Additional resourcesMore on how to answer this question here.

Common interview questions #5 & #6: “What are your biggest strengths and weaknesses?” 

How to answer: These questions are sometimes asked together and sometimes separately. When you talk about your strength, list one that is relevant to the job (you’ll learn what they’re looking for in the job description).  Also, always be able to back up your claim with multiple examples of times when you used that strength.  For your weakness, give a true, honest weakness (not a bs one) but make sure your weakness isn’t a skill that is critical to the job (otherwise they may not hire you).

Additional resources: Read more on how to answer “what is your biggest strength” and “what is your biggest weakness”.

Common interview question #7: “Where do you see yourself in X years?”

How to answer: This question is being asked because the company wants to see if your personal goals align with those of the company (i.e. of course you want to grow, but can you grow with them). This will help them determine how long you may want to work for them.  You want to come across as ambitious and make it clear that you’ve thought about your longer term career goals without making the company feel that you’re going to leave quickly.

Additional resourcesMore on how to answer this question here.

Common interview question #8: “What are your salary expectations?

How to answer: This may not always be asked in the first interview but it will likely be asked at some point in the process. It’s a tricky one and many people advice lying.  I definitely don’t but I do advise holding your ground on what you expect.

Additional resources: More on how to answer this question here.

Common interview question #9: “Tell me about a time when you’ve worked with a difficult person” or “Tell me about a challenging manager you’ve had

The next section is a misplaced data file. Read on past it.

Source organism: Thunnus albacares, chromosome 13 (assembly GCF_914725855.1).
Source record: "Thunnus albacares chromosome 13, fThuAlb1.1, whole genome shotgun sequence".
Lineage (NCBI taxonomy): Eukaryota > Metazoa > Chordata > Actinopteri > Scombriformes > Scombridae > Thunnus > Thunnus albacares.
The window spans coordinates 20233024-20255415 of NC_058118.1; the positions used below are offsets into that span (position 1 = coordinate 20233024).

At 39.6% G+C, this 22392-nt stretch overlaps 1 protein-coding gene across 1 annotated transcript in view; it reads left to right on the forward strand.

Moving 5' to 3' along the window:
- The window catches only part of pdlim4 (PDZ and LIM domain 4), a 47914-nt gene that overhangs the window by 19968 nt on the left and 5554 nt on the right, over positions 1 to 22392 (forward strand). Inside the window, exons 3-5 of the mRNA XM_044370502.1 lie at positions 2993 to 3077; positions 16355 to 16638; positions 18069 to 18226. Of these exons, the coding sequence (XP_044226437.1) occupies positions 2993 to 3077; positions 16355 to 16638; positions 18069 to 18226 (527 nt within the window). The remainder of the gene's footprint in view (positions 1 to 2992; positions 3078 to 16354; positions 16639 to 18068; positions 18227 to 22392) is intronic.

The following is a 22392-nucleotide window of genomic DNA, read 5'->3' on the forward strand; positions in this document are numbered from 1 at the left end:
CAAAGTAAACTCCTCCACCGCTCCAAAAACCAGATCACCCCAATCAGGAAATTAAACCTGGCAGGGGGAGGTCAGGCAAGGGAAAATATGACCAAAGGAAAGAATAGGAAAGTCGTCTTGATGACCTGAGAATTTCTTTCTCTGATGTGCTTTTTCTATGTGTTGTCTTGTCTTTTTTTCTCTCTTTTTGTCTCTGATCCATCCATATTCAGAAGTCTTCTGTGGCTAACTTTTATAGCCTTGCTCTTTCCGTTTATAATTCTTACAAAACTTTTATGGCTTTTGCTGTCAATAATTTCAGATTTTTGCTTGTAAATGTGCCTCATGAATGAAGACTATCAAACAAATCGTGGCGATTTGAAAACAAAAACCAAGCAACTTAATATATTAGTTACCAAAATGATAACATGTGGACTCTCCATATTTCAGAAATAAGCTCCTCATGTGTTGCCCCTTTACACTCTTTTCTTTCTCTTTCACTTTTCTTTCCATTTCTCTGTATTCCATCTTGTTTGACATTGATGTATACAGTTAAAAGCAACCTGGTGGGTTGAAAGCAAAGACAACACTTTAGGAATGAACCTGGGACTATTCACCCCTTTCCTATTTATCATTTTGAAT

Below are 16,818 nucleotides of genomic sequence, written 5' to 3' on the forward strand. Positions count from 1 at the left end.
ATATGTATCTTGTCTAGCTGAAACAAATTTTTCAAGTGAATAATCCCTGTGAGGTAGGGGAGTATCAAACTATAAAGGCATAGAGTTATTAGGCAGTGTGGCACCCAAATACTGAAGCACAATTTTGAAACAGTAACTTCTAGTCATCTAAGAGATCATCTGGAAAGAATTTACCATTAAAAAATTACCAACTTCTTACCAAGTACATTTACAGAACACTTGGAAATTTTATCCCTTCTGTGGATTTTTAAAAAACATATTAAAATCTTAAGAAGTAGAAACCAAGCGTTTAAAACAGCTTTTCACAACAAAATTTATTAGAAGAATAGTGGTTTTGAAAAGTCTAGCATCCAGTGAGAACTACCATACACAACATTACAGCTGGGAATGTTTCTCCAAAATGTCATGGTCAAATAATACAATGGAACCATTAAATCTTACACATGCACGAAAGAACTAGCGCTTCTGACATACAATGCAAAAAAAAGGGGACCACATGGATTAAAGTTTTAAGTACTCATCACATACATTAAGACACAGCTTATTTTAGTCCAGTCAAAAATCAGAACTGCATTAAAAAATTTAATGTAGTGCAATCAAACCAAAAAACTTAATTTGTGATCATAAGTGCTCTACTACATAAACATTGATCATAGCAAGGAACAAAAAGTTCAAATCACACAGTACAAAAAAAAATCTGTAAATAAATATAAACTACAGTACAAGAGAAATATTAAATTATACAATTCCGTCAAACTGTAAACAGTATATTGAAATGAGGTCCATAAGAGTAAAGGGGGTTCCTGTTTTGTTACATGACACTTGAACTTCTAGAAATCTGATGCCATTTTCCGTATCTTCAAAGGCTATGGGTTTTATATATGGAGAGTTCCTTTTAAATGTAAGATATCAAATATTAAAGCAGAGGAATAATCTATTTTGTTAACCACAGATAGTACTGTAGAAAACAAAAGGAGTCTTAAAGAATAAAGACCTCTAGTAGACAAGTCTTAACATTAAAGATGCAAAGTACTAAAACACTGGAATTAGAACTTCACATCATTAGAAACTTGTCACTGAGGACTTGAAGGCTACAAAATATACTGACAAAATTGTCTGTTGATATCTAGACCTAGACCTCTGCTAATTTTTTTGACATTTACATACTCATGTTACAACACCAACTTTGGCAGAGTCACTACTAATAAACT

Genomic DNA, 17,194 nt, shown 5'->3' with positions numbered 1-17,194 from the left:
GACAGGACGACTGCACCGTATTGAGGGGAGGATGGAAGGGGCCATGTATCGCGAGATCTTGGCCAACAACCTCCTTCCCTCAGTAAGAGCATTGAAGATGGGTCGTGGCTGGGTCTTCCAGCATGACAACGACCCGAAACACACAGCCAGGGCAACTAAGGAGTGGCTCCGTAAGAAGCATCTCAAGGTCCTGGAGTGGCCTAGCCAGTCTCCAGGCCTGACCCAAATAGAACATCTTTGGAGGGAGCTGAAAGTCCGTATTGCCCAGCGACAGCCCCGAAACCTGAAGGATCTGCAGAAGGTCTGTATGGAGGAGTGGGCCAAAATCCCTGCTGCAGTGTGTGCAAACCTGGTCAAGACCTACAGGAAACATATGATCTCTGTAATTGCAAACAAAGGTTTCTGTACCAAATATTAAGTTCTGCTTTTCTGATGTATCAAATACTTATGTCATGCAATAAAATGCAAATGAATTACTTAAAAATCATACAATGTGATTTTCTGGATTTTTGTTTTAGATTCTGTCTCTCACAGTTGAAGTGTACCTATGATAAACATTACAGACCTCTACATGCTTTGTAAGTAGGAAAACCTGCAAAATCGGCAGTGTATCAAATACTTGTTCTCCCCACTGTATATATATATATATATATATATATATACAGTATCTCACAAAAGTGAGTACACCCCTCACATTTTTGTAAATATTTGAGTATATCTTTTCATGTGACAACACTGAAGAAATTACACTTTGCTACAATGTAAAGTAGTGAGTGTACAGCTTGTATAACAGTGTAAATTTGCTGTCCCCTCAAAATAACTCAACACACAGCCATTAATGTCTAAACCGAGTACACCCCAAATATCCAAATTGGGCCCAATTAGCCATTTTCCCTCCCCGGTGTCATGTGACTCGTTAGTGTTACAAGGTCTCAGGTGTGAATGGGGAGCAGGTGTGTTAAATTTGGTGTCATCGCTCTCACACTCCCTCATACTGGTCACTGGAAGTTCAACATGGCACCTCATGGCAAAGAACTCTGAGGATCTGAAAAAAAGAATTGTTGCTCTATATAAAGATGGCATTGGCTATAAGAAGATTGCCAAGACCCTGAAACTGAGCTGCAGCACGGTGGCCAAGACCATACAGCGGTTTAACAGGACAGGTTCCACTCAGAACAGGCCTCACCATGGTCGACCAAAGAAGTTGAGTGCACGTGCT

How to answer: This question may not always be asked in this exact form but you will be asked about what you’ve done when you’ve encountered difficult situations.  You’ll want to make sure you stay diplomatic whenever you answer a question like this and also show that you acknowledge your responsibility in the situation (not just blaming others).  You also want to show that you handled it in a way that was unemotional and professional (this is key).

Additional resources: More on how to answer this question here.

Common interview question #10: “Tell me more about…

How to answer: When you submit a resume, you basically give the interviewer the right to ask you to elaborate on any part of it.  That’s why you should never lie about something you’ve done and why you should be prepared to speak to all the different aspects of your resume.  That might mean going over your resume and looking at some of those earlier roles to refresh your memory.

Hope this post has given you a somewhat quick overview of how to answer the most common interview questions out there.  There’s a lot of detail behind each one, so before you go in for that interview, take a look at the more detailed posts to get more in depth information on how to answer these questions.

… and good luck in your interview!